Hoosier business leaders are breathing a sigh of relief this morning over legislators’ agreement Saturday to delay
a $400 million payroll tax increase for a year. The tax hike, brokered in 2009, was meant to shore up Indiana’s bankrupt
Unemployment Insurance Trust Fund.
Even so, the state’s most troubled employers won’t avoid paying the taxman more this year.
“The first thing that people need to know, a number of people will get increases, even though this was delayed,” said Indiana Manufacturers Association President Pat Kiely. “Because there were increases built into current law.”
For a decade, Indiana has spent more on unemployment insurance benefits than it drew in taxes every year. As a result, its unemployment insurance trust entered 2010 $1.6 billion in debt to the federal government. By the end of this year, Indiana’s debt is projected to top $2.5 billion.
Employers contribute payroll taxes to underwrite the trust. Their tax rates now range from 1.1 percent to 5.6 percent.
Last year, the General Assembly passed the $400 million hike to begin paying off the growing debt. Under the new law, the highest payroll tax rates would have topped 12 percent. And Kiely said the tax hike would have slapped industries hardest-hit by the recession, such as construction, manufacturing and retail.
But even under the old law, which remains in affect due to the one-year delay, rates were based on every employer’s individual history of layoffs. So businesses that trimmed their headcounts last year will see payroll taxes increase this year.
“This recession has hit a lot of folks,” Kiely said. “And it’s both small and large companies.”
It could have been worse. Indiana Chamber of Commerce executive George Raymond pointed out that Elwood-based Red Gold Inc. projected its payroll taxes would increase from $400,000 to $900,000 in 2010, if legislators hadn’t agreed to the delay. Similarly, Raymond said, Indianapolis-based Centaur Inc., the bankrupt owner of the Anderson-based horse track and casino Hoosier Park, had projected a payroll tax increase between $900,000 and $1 million.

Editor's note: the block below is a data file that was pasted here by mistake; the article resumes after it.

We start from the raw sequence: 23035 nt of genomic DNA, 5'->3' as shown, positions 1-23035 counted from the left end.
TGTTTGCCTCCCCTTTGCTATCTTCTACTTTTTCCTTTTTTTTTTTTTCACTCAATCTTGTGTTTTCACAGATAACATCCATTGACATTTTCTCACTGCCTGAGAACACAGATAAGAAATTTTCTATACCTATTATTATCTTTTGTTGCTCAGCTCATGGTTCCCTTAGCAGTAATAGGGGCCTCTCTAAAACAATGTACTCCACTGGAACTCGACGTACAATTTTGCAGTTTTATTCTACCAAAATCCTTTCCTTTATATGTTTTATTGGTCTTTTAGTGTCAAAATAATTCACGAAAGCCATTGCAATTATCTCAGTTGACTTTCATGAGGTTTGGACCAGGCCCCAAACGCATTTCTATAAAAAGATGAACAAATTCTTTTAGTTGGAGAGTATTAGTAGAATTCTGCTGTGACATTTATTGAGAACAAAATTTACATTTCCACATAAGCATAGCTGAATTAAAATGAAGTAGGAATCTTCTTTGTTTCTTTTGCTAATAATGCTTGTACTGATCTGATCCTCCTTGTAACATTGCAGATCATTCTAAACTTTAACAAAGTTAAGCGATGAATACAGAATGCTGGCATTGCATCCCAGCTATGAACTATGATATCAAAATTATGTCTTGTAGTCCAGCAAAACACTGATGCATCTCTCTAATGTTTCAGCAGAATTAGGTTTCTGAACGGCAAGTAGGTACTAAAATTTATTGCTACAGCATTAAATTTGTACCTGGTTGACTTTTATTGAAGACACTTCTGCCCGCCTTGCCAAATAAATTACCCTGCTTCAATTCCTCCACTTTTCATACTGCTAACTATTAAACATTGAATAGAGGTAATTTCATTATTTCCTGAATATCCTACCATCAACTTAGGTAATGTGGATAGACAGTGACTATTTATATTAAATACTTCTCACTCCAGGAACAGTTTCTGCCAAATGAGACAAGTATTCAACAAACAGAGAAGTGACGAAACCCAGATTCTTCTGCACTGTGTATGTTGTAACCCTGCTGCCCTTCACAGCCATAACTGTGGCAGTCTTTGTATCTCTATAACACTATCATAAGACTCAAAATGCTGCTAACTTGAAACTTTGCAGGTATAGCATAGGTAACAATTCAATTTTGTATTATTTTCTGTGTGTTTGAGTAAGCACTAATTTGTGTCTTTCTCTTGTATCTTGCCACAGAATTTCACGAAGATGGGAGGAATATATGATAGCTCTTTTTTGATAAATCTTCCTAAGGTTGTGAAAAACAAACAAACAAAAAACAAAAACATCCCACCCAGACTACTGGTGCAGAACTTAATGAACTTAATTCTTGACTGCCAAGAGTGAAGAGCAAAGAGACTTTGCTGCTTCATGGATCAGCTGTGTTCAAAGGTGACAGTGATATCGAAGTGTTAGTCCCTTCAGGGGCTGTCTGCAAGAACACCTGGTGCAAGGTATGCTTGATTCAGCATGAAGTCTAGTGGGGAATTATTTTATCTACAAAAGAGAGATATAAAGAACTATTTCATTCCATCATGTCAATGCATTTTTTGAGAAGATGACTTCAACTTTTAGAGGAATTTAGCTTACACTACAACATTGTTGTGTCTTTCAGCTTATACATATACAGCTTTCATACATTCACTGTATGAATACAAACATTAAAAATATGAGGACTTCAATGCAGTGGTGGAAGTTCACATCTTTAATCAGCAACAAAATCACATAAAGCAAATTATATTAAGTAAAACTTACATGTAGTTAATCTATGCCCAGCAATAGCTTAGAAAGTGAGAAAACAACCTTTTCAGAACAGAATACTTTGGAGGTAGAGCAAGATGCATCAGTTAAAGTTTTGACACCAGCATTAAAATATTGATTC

Raymond said business groups will use the one-year delay to explore securing federal help with Indiana’s unemployment
insurance problem. Indiana isn’t alone in its dilemma. By 2012, he said, as many as 40 states collectively are projected
to be about $90 billion in debt for unemployment insurance benefits.
“It’s not just an Indiana problem,” said Raymond, the Chamber's vice president for human resources and labor relations. “It’s a national problem.”
Given the growing enormity of their unemployment insurance debts, Hoosier business leaders hope Uncle Sam will eventually have to offer states some kind of bailout.
“We’re not asking for a free ride here. We’re trying to come up with a rational way to deal with it, and still do business in Indiana,” Kiely said. “It’s going to be a real balancing act.”
None of the bills legislators passed late Friday or Saturday have reached Gov. Mitch Daniels desk, said Daniels spokeswoman Jane Jankowski. It usually takes a day or two following adjournment for bills to be gathered and presented to Daniels for approval. Jankowski said Daniels will review every bill, but does not currently plan to veto any pending legislation.
Both the Indiana House and Senate passed a conference committee report for HB 1336, which overhauls the Indiana Public Deposit Insurance Fund to protect state and local governments against losses due to bank failure. State Rep. Jeb Bardon, D-Indianapolis and the bill’s author, said the governor should be satisfied with HB 1336, which Daniels’ Office of Management and Budget helped craft.
“We went over it and over it,” Bardon said. “This is the bill they wanted.”